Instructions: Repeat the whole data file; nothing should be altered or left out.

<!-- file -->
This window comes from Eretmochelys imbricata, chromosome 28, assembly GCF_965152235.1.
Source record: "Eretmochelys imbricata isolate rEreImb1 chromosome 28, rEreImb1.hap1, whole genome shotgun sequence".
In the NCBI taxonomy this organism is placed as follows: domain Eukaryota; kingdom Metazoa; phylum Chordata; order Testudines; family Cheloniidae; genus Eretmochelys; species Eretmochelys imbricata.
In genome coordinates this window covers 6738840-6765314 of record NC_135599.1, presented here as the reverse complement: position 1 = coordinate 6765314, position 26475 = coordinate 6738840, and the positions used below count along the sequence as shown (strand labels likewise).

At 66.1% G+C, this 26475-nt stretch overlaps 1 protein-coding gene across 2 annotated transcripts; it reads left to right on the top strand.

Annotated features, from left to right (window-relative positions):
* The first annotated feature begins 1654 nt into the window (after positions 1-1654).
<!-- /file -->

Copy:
This window comes from Eretmochelys imbricata, chromosome 28, assembly GCF_965152235.1.
Source record: "Eretmochelys imbricata isolate rEreImb1 chromosome 28, rEreImb1.hap1, whole genome shotgun sequence".
In the NCBI taxonomy this organism is placed as follows: domain Eukaryota; kingdom Metazoa; phylum Chordata; order Testudines; family Cheloniidae; genus Eretmochelys; species Eretmochelys imbricata.
In genome coordinates this window covers 6738840-6765314 of record NC_135599.1, presented here as the reverse complement: position 1 = coordinate 6765314, position 26475 = coordinate 6738840, and the positions used below count along the sequence as shown (strand labels likewise).

At 66.1% G+C, this 26475-nt stretch overlaps 1 protein-coding gene across 2 annotated transcripts; it reads left to right on the top strand.

Annotated features, from left to right (window-relative positions):
* The first annotated feature begins 1654 nt into the window (after positions 1-1654).